The Curse of Oak Island recap: Medieval document may have been found in Money Pit, but area faces catastrophic collapse

Rick Lagina and the sinkhole in the Money Pit
Rick Lagina at the Money Pit area while surveying the extent of the sinkhole damage. Pic credit: History

On The Curse of Oak Island this week, Rick and Marty Lagina faced their biggest ever setback since starting their multi-million dollar treasure hunt – after a gaping sinkhole threatened to shut down the entire Money Pit operation.

The shocking discovery came during an episode which started off on a high, and included the team receiving new evidence that paper they found in the H8 shaft may have indeed been part of a medieval manuscript. But will the sinkhole development at the Money Pit area bring a halt to their operations — and the potential for new discoveries — for good?

Read our full recap of The Curse of Oak Island Season 6 Episode 14 below!

The episode starts with the brothers checking out Smith’s Cove, which Marty cheerfully declares to be, “a helluva mess!” Excavation has been going on for six weeks and the team still have not determined the purpose of several puzzling finds: massive wooden structures, remains of an ancient slipway used to haul ships in and out of the water, and an inexplicable concrete wall.

The most significant find has been the possible remains of one of five reported stone box drains which some think were used to booby trap the Money Pit with seawater.

Meanwhile Craig Tester and Jack Begley travel to the Oak Island Marina on the western shore of Nova Scotia in order to meet up with a survey team from the Centre of Geographic Sciences.

The experts are prepared to investigate Randall Sullivan’s theory that a second set of flood tunnels lay off of the island’s southern shore.

Using LIDAR technology, the team scan the Oak Island shoreline in the hopes of detecting anything that looks manmade. Their state-of-the-art equipment scans the surrounding waters up to 30 feet beneath the sea bed in a systematic grid pattern that encompasses the island’s coastal area.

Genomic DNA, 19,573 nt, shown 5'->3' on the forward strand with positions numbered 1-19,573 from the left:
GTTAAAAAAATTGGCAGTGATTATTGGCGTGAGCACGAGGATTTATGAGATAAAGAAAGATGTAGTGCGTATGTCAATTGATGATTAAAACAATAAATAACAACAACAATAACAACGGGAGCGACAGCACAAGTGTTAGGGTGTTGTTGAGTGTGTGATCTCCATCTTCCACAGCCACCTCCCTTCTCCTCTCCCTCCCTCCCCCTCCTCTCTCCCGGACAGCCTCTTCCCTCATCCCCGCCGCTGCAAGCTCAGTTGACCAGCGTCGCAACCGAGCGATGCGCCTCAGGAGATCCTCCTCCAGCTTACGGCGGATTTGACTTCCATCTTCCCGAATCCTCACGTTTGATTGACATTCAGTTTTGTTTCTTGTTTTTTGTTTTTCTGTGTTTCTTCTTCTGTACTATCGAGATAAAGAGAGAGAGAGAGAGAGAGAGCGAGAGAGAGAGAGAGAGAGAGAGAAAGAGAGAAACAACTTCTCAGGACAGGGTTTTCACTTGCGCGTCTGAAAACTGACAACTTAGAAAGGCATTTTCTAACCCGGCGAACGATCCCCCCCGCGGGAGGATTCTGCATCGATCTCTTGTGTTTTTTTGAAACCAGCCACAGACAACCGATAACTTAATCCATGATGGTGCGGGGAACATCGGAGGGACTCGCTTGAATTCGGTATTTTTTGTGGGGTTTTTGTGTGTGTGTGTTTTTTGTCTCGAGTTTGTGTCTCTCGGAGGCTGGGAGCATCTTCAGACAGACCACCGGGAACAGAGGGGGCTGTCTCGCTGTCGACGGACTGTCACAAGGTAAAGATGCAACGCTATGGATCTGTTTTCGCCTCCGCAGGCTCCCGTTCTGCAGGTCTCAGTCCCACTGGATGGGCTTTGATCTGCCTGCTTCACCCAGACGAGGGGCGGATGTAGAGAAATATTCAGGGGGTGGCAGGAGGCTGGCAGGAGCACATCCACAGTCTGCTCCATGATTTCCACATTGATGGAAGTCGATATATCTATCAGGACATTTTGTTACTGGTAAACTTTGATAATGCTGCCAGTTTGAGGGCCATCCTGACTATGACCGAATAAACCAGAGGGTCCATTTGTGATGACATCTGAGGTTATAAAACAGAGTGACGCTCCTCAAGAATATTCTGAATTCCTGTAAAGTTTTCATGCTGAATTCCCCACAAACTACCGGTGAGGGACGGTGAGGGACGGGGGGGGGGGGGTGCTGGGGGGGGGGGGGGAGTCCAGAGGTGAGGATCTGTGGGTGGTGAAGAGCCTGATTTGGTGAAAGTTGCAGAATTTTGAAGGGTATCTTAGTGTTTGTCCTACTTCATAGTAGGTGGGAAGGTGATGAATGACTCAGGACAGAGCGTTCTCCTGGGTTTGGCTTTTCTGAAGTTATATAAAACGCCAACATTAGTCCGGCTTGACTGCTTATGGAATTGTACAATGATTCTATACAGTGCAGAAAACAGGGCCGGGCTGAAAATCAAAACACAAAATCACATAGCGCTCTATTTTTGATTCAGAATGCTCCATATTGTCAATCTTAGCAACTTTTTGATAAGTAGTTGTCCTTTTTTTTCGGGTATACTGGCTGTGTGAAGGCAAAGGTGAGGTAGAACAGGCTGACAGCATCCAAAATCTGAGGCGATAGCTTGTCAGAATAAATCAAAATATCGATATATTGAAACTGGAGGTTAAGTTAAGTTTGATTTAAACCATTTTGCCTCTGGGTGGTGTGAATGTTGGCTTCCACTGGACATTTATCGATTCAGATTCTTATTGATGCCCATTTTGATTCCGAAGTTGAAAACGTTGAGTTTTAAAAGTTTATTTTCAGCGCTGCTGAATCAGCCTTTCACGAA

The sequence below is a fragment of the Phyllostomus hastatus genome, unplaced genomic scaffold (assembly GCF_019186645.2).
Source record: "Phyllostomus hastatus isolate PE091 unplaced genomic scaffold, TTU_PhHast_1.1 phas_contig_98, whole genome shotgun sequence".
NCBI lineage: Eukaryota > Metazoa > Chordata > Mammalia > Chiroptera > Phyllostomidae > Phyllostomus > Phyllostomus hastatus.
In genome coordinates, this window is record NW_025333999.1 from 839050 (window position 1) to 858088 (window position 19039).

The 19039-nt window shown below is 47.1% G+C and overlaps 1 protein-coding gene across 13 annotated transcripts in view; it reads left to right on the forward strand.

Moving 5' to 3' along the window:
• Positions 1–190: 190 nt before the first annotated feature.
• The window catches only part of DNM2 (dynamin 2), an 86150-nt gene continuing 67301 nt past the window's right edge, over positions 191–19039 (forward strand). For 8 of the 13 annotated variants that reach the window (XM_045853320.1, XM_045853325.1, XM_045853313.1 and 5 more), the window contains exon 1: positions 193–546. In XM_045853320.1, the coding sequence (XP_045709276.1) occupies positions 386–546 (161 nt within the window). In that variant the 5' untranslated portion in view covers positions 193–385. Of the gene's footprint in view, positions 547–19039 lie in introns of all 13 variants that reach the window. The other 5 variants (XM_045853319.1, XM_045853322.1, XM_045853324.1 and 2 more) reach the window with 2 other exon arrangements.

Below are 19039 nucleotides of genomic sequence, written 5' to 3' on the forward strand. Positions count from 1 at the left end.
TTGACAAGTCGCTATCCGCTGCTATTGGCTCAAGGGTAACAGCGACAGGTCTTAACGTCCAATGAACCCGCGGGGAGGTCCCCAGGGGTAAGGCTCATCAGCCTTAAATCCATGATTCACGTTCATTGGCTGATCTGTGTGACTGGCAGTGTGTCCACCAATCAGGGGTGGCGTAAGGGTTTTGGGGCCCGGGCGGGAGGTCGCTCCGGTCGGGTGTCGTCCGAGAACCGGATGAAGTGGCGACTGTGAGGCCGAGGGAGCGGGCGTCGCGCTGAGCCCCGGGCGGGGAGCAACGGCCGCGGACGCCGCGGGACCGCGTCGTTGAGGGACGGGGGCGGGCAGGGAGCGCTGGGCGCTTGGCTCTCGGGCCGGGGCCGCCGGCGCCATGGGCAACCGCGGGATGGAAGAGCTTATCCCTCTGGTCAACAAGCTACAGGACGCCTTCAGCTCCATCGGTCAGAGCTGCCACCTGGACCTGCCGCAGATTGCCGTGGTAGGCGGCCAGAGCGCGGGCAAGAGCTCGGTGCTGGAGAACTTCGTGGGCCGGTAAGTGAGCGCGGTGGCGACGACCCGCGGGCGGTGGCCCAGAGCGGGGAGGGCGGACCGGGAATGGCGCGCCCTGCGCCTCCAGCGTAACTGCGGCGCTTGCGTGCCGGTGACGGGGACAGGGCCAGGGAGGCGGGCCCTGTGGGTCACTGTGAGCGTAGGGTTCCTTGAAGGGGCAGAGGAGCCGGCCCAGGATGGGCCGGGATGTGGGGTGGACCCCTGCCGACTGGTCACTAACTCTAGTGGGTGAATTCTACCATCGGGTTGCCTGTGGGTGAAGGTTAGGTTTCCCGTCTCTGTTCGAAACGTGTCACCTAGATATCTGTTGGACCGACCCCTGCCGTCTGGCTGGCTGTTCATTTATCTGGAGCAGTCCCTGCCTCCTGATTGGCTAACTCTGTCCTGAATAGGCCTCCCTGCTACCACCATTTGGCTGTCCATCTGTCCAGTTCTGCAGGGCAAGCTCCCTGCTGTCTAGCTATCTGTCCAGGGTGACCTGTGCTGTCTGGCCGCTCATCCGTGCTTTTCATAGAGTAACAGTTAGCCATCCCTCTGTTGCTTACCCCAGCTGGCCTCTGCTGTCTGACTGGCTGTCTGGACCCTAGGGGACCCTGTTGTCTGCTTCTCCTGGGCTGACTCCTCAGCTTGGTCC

Jack Begley using LIDAR
Jack Begley during the scan of the shoreline using LIDAR technology. Pic credit: History

Right off the bat the scanner detects rocks. Lots of them. Then something intriguing that could be man-made is found in the same area where Sullivan theorized that tunnels would be discovered. Could it be one of the offshore holes that Dan Blankenship found in 1980?

That year he noticed four ice holes, circular depressions in ice caused by underground caves or man-made tunnels, in this area. Craig says that the find is, “Very interesting,” but notes that the data will need to be further analyzed.

The scanner then picks up an angular object, one that could be an anchor. If it is indeed an anchor, and from prior to 1795 when the Money Pit was discovered, it could help solve the Oak Island mystery. In the end the team conclude that they definitely saw some anomalies, and are eager to see what transpires once the data is processed. If the data yields promising information, the next step is to put a diver in the water.

In the war room the team consult with Dr. Christa Brosseau, an analytical chemist who has evaluated the most recent finds from H8. Last year the team found parchment, book binding, and two fragments of 17th century human bone in the area. Could these samples be as tantalizing?

Brosseau informs the team that sample 15 is not a bone fragment as hoped. It is metal slag, which is iron rich in sulfur, not usually found so deep underground. Sample 13 is also not leather as they team hoped, but rather plant material, possibly tree bark. Brosseau concludes that sample 19 is also likely tree bark, not leather. “I expected a whole lot more leather this year and these were the best pieces,” replies a disappointed Jack.

However, the news takes a positive turn when it’s learned that sample 17 could be rag paper which was commonly used in books prior to the mid-15th century. Does this mean they have found evidence of books or manuscripts buried in the Money Pit centuries ago?

Sample 18 is also paper, dated to pre-1890. To that Rick says, “wow,” and asks what further testing can be done to precisely date the papers.

Brosseau recommends that the team meet with Joe Landry, an expert in manuscript restoration, so they travel to the School of Art and Design in Halifax where Joe examines the scraps under a microscope. Unable to determine anything conclusive, he soaks both paper fragments in water to see if there is any writing visible.

There is no visible writing, but what he can infer is that the darker colored bit is an older type of paper, either woven paper or thin cloth, dating to the mid to late 1700s, a date which neatly dovetails with the Oak Island origin story.

The other piece has a clear red mark, a line running down it. The team conclude that more evaluation needs to be done, convinced that the red mark is ink and that both scraps are hundreds of years old.